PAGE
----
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FILM ROOM: Jaguars LB Joe Schobert brings a new element to Jacksonville’s defense

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The Jaguars made a pointed effort to bring in one of the top linebackers on the open market last week.

Cleveland Browns v Cincinnati Bengals Photo by: 2019 Nick Cammett/Diamond Images via Getty Images

Last week, the Jacksonville Jaguars officially agreed to terms with former Cleveland Browns linebacker Joe Schobert.

A move which was not only done to address the middle of the team’s defense, but to upgrade the entire linebacker unit — allowing fifth-year linebacker Myles Jack to move to his “natural” position at weak-side linebacker.

“We really feel great about the things Joe has been able to do and what he adds to our team,” Marrone said in a statement released by the team last week. “He brings an ability to tackle and diagnose plays. He’s a true middle linebacker and has played it at a high level. He’s really going to help us, not only at the MIKE linebacker position, but he also helps us overall across our whole linebacking corps.”

For the purposes of this film review, we took a look at four games from 2019, two chosen at random, one featuring Schobert’s best game according to Pro Football Focus, and one deemed his worst game, according to the same source.

FILM REVIEW:

Games Reviewed: Week 8 (vs. New England), Week 9 (vs. Denver) Week 11 (vs. Pittsburgh), and Week 16 (vs. Baltimore),

Participation Statistics (plays in which Schobert was direction involved in. i.e, a tackle, interception, coverage target): Week 8: 15/69 (21.7%) Week 9: 7/48 (14.58%) Week 11: 18/72 (25%), Week 16: 13/73 (17.8%)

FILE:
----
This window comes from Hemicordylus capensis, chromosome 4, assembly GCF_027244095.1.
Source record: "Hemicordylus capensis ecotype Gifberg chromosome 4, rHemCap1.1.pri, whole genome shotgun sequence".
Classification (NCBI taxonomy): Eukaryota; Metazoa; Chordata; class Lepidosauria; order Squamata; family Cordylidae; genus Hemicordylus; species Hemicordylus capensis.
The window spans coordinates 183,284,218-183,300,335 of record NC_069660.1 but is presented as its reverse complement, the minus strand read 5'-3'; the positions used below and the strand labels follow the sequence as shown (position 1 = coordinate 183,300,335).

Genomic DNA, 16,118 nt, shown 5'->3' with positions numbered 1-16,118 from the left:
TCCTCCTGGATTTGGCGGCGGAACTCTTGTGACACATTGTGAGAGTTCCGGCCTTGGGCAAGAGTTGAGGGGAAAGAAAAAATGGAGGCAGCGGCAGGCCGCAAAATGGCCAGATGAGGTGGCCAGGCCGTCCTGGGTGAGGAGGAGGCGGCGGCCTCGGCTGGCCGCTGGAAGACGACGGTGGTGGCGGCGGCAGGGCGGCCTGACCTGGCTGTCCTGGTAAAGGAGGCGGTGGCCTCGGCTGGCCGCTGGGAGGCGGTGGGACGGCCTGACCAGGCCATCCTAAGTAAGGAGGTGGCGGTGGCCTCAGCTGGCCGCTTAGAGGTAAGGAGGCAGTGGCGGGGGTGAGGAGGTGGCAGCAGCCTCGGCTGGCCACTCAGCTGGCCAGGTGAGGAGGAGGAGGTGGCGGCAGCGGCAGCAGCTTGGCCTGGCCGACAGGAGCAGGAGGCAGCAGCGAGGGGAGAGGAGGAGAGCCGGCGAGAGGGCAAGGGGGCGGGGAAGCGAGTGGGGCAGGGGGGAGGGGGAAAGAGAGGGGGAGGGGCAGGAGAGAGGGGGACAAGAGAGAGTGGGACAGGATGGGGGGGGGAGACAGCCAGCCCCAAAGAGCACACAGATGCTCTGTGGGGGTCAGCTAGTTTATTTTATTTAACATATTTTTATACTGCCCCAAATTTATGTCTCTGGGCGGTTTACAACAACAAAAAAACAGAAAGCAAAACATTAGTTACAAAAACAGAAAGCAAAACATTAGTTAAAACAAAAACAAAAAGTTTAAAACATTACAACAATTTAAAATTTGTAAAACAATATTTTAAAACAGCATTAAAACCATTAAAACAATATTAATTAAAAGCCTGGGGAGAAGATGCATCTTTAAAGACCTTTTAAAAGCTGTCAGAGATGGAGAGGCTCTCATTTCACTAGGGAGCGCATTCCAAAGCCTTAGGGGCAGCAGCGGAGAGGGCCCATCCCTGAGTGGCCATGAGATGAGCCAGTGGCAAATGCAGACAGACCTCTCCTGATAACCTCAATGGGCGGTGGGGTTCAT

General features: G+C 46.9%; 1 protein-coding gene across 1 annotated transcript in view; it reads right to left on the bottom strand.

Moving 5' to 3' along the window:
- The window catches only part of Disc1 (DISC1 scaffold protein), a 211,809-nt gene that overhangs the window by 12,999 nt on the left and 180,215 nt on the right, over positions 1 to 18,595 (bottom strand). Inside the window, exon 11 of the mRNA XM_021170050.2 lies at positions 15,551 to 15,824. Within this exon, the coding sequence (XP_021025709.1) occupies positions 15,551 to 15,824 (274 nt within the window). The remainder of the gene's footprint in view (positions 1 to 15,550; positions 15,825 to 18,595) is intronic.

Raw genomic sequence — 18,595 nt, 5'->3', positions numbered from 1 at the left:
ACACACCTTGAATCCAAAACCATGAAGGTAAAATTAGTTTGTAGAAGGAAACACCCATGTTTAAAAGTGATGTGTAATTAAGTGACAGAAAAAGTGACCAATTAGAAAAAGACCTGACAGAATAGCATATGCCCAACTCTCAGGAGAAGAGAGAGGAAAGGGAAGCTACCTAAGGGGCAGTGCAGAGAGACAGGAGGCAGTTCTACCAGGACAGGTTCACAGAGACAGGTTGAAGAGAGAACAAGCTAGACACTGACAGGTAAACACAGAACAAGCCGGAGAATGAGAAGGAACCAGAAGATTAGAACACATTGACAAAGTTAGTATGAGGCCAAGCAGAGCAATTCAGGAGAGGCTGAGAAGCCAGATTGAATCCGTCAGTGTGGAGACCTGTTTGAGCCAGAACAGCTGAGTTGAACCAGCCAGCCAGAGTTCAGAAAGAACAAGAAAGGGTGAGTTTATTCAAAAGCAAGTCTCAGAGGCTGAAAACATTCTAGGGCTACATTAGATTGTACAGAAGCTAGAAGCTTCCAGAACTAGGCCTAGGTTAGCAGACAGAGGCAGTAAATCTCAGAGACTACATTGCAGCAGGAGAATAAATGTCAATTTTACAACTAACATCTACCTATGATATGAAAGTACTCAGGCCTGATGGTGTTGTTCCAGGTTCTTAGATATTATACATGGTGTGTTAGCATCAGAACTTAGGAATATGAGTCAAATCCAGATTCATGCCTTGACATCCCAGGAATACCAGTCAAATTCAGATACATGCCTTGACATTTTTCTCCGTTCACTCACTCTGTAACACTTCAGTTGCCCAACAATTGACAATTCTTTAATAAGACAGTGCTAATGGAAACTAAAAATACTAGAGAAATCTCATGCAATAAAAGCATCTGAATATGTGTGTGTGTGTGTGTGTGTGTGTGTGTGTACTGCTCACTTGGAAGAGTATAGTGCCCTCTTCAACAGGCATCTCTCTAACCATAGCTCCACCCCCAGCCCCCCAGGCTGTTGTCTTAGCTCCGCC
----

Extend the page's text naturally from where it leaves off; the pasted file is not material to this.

Game Statistics: @ Patriots: 11 tackles, @ Broncos: four tackles, one forced fumble, @ Steelers: 10 tackles, one sack, four passes defensed, two interceptions, vs. Ravens: nine tackles

Passing Game:

In games against the Steelers and Broncos, Schobert allowed only two receptions in one-on-one coverage for 29 yards. Against the Patriots and Ravens, Schobert allowed five receptions for 39 yards and a touchdown, all according to clear one-on-one matchups.

Schobert’s proficiency against the pass has been well documented, but what stands out is his ability to mirror running backs out of the backfield, along with covering tight ends and — sometimes — wide receivers down the seam.

This is reflected in his statistics as well. According to Pro Football Focus, Schobert ninth in coverage snaps per reception with 10.9. For reference, retired Panthers linebacker Luke Kuechly is slotted in a two-way tie for seventh with 11.1 coverage snaps per reception.

Schobert posses the read and react skills to see through the traffic, tracking the running back into the flats and makes a clean open-field tackle. One of the deficiencies of the Jaguars’ over the years; often losing the running back.

In the next clip, Scobert sits in the a zone coverage across the middle of the field and tracks the quarterback’s eyes to cut off the receiver at the top of the route, picking the ball off, nearly scoring a touchdown.

What stands out is how intuitive it looked for Schobert. He doesn’t take very many false steps and the moment he sees the quarterback’s eyes move, he flashes into the appropriate area.

Schobert was drafted in the fourth round of the 2016 NFL Draft as a 3-4 outside linebacker out of Wisconsin. He is a natural pass rusher, and because of that, he will bring another element to the Jaguars’ defense — the ability to rush the passer at any point, outside or in.